Cristin-resultat-ID: 1750415
Sist endret: 28. februar 2020 11:17
NVI-rapporteringsår: 2019
Resultat
Vitenskapelig artikkel
2019

Life expectancy and disease burden in the Nordic countries: results from the Global Burden of Diseases, Injuries, and Risk Factors Study 2017

Bidragsytere:
  • Ann Kristin Knudsen
  • Peter Allebeck
  • Mette Christophersen Tollånes
  • Jens Christoffer Skogen
  • Kim Moesgaard Iburg
  • John J. McGrath
  • mfl.

Tidsskrift

The Lancet Public Health
ISSN 2468-2667
NVI-nivå 1

Om resultatet

Vitenskapelig artikkel
Publiseringsår: 2019
Volum: 4
Hefte: 12
Sider: e658 - e669
Open Access

Beskrivelse Beskrivelse

Tittel

Life expectancy and disease burden in the Nordic countries: results from the Global Burden of Diseases, Injuries, and Risk Factors Study 2017

Sammendrag

Background: The Nordic countries have commonalities in gender equality, economy, welfare, and health care, but differ in culture and lifestyle, which might create country-wise health differences. This study compared life expectancy, disease burden, and risk factors in the Nordic region. Methods: Life expectancy in years and age-standardised rates of overall, cause-specific, and risk factor-specific estimates of disability-adjusted life-years (DALYs) were analysed in the Global Burden of Diseases, Injuries, and Risk Factors Study (GBD) 2017. Data were extracted for Denmark, Finland, Iceland, Norway, and Sweden (ie, the Nordic countries), and Greenland, an autonomous area of Denmark. Estimates were compared with global, high-income region, and Nordic regional estimates, including Greenland. Findings: All Nordic countries exceeded the global life expectancy; in 2017, the highest life expectancy was in Iceland among females (85·9 years [95% uncertainty interval [UI] 85·5–86·4] vs 75·6 years [75·3–75·9] globally) and Sweden among males (80·8 years [80·2–81·4] vs 70·5 years [70·1–70·8] globally). Females (82·7 years [81·9–83·4]) and males (78·8 years [78·1–79·5]) in Denmark and males in Finland (78·6 years [77·8–79·2]) had lower life expectancy than in the other Nordic countries. The lowest life expectancy in the Nordic region was in Greenland (females 77·2 years [76·2–78·0], males 70·8 years [70·3–71·4]). Overall disease burden was lower in the Nordic countries than globally, with the lowest age-standardised DALY rates among Swedish males (18 555·7 DALYs [95% UI 15 968·6–21 426·8] per 100 000 population vs 35 834·3 DALYs [33 218·2–38 740·7] globally) and Icelandic females (16 074·1 DALYs [13 216·4–19 240·8] vs 29 934·6 DALYs [26 981·9–33 211·2] globally). Greenland had substantially higher DALY rates (26 666·6 DALYs [23 478·4–30 218·8] among females, 33 101·3 DALYs [30 182·3–36 218·6] among males) than the Nordic countries. Country variation was primarily due to differences in causes that largely contributed to DALYs through mortality, such as ischaemic heart disease. These causes dominated male disease burden, whereas non-fatal causes such as low back pain were important for female disease burden. Smoking and metabolic risk factors were high-ranking risk factors across all countries. DALYs attributable to alcohol use and smoking were particularly high among the Danes, as was alcohol use among Finnish males. Interpretation: Risk factor differences might drive differences in life expectancy and disease burden that merit attention also in high-income settings such as the Nordic countries. Special attention should be given to the high disease burden in Greenland.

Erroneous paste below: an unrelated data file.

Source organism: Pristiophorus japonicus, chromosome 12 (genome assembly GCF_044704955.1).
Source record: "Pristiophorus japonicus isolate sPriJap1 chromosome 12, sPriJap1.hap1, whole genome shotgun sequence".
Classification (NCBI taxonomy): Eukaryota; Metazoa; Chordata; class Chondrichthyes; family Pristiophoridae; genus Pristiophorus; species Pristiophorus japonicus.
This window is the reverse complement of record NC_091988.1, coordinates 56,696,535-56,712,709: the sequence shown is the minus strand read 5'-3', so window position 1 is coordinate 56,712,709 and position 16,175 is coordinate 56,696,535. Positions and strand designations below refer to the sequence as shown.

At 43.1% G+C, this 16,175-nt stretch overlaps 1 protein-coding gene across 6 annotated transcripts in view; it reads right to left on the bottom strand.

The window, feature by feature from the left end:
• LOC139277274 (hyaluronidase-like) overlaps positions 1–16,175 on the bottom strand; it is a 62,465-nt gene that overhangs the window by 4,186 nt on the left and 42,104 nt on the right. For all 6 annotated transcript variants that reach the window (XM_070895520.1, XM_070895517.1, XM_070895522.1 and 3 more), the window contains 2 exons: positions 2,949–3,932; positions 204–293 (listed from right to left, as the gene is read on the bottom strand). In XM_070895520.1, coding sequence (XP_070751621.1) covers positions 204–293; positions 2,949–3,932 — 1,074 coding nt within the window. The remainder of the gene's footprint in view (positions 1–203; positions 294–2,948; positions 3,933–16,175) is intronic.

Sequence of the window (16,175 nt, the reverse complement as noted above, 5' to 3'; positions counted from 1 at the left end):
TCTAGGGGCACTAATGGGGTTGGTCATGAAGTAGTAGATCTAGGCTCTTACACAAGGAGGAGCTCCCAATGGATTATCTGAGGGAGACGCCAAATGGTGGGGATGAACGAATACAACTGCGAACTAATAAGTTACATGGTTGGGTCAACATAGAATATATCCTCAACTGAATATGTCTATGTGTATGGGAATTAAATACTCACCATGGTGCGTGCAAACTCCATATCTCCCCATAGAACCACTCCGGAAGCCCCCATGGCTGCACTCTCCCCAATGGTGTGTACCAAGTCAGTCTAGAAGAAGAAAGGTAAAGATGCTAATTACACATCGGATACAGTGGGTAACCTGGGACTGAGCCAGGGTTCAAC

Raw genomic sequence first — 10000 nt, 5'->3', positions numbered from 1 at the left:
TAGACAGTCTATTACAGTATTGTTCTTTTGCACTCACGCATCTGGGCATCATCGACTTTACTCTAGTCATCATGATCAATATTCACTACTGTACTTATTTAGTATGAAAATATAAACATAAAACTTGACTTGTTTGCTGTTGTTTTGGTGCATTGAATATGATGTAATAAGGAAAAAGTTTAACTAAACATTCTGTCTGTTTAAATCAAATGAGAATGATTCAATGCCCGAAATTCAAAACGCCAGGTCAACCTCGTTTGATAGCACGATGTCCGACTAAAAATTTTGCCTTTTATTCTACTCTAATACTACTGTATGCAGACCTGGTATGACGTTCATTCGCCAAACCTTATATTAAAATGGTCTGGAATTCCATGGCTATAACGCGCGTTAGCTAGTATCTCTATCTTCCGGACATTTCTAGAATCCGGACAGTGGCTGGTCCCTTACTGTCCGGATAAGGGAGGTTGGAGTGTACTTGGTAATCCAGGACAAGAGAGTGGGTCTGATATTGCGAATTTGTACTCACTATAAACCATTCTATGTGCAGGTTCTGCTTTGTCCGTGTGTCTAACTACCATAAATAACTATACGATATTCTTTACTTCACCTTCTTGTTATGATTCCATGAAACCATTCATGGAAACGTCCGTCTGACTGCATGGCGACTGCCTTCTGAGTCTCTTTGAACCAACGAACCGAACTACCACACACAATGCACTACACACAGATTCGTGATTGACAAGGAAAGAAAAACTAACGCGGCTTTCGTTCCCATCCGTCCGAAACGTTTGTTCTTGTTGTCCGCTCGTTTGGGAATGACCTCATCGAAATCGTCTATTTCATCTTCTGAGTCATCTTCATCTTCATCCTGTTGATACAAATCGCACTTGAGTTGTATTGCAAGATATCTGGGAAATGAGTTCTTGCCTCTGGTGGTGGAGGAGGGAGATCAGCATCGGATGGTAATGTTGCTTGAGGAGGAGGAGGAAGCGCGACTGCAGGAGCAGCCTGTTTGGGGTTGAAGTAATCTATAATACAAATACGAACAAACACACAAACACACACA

Bidragsytere

Ann Kristin Knudsen

  • Tilknyttet:
    Forfatter
    ved Avdeling for helsefremmende arbeid ved Folkehelseinstituttet

Peter Allebeck

  • Tilknyttet:
    Forfatter
    ved Sverige
  • Tilknyttet:
    Forfatter
    ved Karolinska Institutet

Mette Christophersen Tollånes

  • Tilknyttet:
    Forfatter
    ved Noklus
  • Tilknyttet:
    Forfatter
    ved Psykisk og fysisk helse ved Folkehelseinstituttet

Jens Christoffer Skogen

  • Tilknyttet:
    Forfatter
    ved Regionalt kompetansesenter for rusforskning ved Helse Stavanger HF - Stavanger universitetssjukehus
  • Tilknyttet:
    Forfatter
    ved Avdeling for helsefremmende arbeid ved Folkehelseinstituttet

Kim Moesgaard Iburg

  • Tilknyttet:
    Forfatter
    ved Aarhus Universitet
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